Research by USW Communications Intern Dylan Davidson
U.S. farmers working hard to produce six distinct, high-quality classes of wheat must manage a multitude of risks to put bread on tables at home and across the globe. Beyond the agronomic and economic challenges, the decisions and policies of the U.S. government and international trade policy have affected wheat farm families for decades.
In April 1950, Clifford R. Hope was a U.S. Congressman from Garden City, Kan. He told wheat farmer leaders that “there are many questions that come before Congress that need answering by wheat-oriented people.” He was speaking to farmers meeting in Kansas City, Mo., who would go on to create the National Association of Wheat Growers (NAWG) to represent the interests of wheat farmers with members of Congress. After leaving Congress, Hope was hired as the first president of Great Plains Wheat.
As U.S. wheat stocks piled up, the government created federally managed grain reserves and in 1954, with support from NAWG and state wheat associations, the U.S. Congress passed Public Law (PL) 480 to help expand exports of surplus agricultural products. This was a huge incentive to form commissions and, by 1960, to create Great Plains Wheat and Western Wheat Associates to promote U.S. wheat in designated countries under PL 480 and other commercial overseas markets. The final details of the merger that created U.S. Wheat Associates (USW) were developed on the sidelines of a NAWG conference in 1980.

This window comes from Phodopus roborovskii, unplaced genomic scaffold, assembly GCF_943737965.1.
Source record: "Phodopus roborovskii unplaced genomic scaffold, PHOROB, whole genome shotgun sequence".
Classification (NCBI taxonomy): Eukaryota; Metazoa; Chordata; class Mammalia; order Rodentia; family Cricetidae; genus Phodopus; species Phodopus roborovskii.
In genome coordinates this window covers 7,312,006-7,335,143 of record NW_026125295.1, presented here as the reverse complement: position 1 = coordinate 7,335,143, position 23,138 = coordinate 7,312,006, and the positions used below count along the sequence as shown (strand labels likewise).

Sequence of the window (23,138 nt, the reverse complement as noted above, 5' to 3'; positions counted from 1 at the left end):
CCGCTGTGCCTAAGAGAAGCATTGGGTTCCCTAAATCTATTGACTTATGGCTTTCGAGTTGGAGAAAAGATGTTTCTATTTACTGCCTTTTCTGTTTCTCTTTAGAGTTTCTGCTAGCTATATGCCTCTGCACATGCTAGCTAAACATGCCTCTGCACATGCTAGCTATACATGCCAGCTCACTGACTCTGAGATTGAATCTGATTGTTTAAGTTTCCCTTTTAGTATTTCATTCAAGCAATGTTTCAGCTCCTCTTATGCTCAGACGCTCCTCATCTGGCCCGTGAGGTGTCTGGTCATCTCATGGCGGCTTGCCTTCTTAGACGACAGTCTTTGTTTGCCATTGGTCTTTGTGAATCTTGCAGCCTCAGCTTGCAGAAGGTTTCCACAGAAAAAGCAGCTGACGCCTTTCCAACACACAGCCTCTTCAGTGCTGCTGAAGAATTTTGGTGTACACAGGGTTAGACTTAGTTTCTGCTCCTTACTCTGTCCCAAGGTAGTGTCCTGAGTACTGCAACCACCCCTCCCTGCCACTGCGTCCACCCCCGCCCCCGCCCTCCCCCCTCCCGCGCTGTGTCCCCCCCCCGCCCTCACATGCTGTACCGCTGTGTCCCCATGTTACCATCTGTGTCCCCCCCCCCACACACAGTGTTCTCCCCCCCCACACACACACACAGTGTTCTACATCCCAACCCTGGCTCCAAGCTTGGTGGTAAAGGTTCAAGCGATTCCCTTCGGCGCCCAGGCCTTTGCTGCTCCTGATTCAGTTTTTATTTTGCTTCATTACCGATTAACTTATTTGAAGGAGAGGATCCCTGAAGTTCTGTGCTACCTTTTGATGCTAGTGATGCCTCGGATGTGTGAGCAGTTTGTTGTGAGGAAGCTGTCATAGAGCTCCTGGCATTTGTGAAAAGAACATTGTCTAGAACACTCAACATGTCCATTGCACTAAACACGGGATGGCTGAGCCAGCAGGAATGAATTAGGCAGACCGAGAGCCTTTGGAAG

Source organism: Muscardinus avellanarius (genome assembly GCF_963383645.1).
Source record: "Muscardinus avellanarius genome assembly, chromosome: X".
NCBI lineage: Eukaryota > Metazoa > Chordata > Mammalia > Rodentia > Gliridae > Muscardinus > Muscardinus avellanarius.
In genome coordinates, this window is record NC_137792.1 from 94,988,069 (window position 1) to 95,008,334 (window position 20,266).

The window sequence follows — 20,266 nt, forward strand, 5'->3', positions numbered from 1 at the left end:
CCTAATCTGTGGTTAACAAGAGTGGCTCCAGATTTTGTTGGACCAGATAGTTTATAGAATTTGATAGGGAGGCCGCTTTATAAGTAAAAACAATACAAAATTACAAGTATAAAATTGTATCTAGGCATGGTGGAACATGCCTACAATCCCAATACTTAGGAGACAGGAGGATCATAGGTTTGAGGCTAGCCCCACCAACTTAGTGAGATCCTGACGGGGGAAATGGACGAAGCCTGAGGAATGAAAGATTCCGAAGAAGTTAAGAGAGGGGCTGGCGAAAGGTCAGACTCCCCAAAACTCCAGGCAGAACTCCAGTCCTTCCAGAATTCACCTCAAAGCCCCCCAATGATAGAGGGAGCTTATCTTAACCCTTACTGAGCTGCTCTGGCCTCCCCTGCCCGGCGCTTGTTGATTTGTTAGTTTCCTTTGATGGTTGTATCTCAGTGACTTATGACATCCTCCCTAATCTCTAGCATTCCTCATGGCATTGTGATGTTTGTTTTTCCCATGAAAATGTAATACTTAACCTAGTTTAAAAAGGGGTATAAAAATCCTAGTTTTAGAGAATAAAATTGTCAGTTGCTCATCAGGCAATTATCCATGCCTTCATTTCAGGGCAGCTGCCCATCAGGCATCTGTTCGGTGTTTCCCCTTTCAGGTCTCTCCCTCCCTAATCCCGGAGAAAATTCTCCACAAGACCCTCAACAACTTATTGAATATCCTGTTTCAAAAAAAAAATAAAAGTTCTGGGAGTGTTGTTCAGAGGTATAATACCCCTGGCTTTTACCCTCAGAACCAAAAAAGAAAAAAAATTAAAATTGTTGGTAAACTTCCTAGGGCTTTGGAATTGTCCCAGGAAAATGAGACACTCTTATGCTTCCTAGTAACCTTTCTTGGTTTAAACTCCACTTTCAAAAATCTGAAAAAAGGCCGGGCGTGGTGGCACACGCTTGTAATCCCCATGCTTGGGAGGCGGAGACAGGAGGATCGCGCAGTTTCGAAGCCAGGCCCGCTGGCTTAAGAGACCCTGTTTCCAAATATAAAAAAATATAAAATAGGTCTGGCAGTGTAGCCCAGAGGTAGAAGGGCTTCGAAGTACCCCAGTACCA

Celebrating Together. Representatives of NAWG and the Kansas Association of Wheat Growers participated in the January 1959 opening of the first European office of Great Plains Wheat. At the office in Rotterdam, left to right: KAWG Vice President Ora Root of Garden City, Kan.; NAWG President Floyd Root, Wasco, Ore.; USDA/FAS Assistant Agricultural Attache Henry Baehr; and GPW/Rotterdam Director Harvey E. Bross.
In many ways, NAWG and USW have grown up together. In coalition with its state wheat associations, NAWG lobbies Capitol Hill and the Administration on behalf of U.S. wheat growers. USW works to develop and maintain export markets. While their missions are different, they share a goal to work for the common good of U.S. wheat farm families.
“This is a positive relationship where each organization’s role helps the other,” said NAWG CEO Chandler Goule. “For instance, NAWG is able to lobby to Congress in an effort to create policies that improve the livelihoods of wheat farmers. USW cannot lobby members of Congress but does have the capabilities to promote wheat abroad, creating international markets where U.S. wheat farmers sell their crops. Both organizations are essential.”
As the wheat industry continued to develop domestically and abroad, both organizations continued evolving to meet farmer needs. As with any long-term partnership, the relationship at times proved challenging. Yet with the positive influence of the farmers who fund and direct each organization, NAWG and USW have worked through any issues to work more closely in representing the U.S. wheat industry.
“Working together means we can share resources and provide a better voice for our farmers and our customers abroad,” said Ron Suppes, Dighton, Kan., wheat farmers and the 2007/08 USW Chairman.
Kansans Ron Suppes (above, testifying on Capitol Hill on the crucial role of wheat in food aid programs) and John Thaemert established joint board meetings when they were leading USW and NAWG in 2007/08.